elsewhere. While there is a preference for workshops on method, ISLE2 also
welcomes excellent proposals on other themes.

The Organizing Committee and the Executive Board of ISLE suggest the
following format in drafting a proposal: it should include:

(a) A 2-page exposition of the theme(s) that the workshop will address,
including where appropriate, reference to specific corpora or texts for analysis;
(b) A 1-page bibliography;
(c) An estimate of the likely number of talks that the workshop will encompass;
(d) A list of participants and their affiliations (if already known);
(e) List of equipment needed for presentation.
(f) Length of papers (up to twenty minutes plus ten minutes for discussion),
and length of the workshop (up to three hours and a half to four hours. There
may be a coffee break or even a lunch break.)

In submitting a proposal, please use two attachments (plain or PDF format). One
attachment should contain only the proposal, the other only the author and title
of the proposal.

Talks and Poster Sessions for ISLE2:

The New England Committee for ISLE2 invites abstracts for talks and poster
sessions. You are free to choose from several fields of English language study,
but the thesis of your abstract will be most welcome if it centers on matters of
methodology. Talks will be allotted twenty minutes for presentation and ten
minutes for discussion. Poster sessions, thirty minutes each, provides time for
summarizing and discussing your work.

In aiming at some coherence for the talks and poster sessions at the meeting,
the Committee has a preference for abstracts centered on any of the following
fields: corpus linguistics, typology, perceptual dialectology, and pragmatics.
These fields include such topics as regional, social, and cultural patterns in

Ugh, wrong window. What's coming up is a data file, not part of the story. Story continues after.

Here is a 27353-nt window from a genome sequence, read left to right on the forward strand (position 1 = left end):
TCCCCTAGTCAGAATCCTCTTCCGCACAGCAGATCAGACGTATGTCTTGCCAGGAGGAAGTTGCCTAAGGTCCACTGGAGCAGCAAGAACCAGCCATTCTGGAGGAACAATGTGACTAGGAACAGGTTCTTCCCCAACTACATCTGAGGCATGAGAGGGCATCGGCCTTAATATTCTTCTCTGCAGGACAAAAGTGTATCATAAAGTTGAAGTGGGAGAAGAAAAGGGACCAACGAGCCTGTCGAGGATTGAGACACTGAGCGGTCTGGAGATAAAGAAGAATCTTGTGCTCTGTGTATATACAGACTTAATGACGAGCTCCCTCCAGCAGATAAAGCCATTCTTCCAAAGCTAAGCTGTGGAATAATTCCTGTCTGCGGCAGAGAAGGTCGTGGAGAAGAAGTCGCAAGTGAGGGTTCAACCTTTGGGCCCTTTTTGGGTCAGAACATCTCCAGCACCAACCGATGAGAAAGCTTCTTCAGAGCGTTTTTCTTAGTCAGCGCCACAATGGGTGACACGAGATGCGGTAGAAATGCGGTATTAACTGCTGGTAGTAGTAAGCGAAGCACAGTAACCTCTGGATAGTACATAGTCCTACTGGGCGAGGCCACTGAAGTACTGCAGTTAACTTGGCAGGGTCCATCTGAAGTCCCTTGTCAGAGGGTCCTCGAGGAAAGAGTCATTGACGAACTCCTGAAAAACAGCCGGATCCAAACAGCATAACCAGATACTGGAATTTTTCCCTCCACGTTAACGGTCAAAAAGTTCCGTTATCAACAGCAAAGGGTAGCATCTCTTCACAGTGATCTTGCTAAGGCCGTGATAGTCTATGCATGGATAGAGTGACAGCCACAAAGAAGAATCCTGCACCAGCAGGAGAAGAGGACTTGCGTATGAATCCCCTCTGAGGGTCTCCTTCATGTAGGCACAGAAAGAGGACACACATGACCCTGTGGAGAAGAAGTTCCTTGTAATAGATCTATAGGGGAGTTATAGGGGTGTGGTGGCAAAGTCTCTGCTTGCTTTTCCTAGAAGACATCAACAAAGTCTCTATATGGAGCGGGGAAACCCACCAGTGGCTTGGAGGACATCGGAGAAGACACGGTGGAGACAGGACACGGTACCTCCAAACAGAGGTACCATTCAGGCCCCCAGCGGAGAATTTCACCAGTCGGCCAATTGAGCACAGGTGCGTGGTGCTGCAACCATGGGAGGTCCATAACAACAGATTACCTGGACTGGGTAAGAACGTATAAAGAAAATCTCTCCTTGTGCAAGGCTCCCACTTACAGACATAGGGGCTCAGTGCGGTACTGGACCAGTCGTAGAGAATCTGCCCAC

dialects, varieties, and Standard English, patterns of exchange in written and
oral registers, phonological change, and metrics from Old English on. The listed
fields and topics, though preferred, are flexible enough to accommodate
excellent abstracts on other issues for inclusion in the 2011 schedule of talks
and poster sessions.

The New England Committee and the Executive Board of ISLE suggest the following
format in drafting an abstract. The abstract should include:
(a) a 1-page exposition of the theme for the talk or poster session.
(b) a brief, supportive bibliography;
(c) a list of equipment needed for presentation .

Submission of Proposals for Workshops or Abstracts for Talks and Poster Sessions:

In submitting a proposal or abstract, please use two attachments (plain or PDF
format). One attachment should contain only the proposal or abstract, the other
only the author and title of the proposal or abstract.
Read more issues|LINGUIST home page|Top of issue



Page Updated: 07-Jul-2010

Supported in part by the National Science Foundation       About LINGUIST    |   Contact Us       ILIT Logo
While the LINGUIST List makes every effort to ensure the linguistic relevance of sites listed on its pages, it cannot vouch for their contents.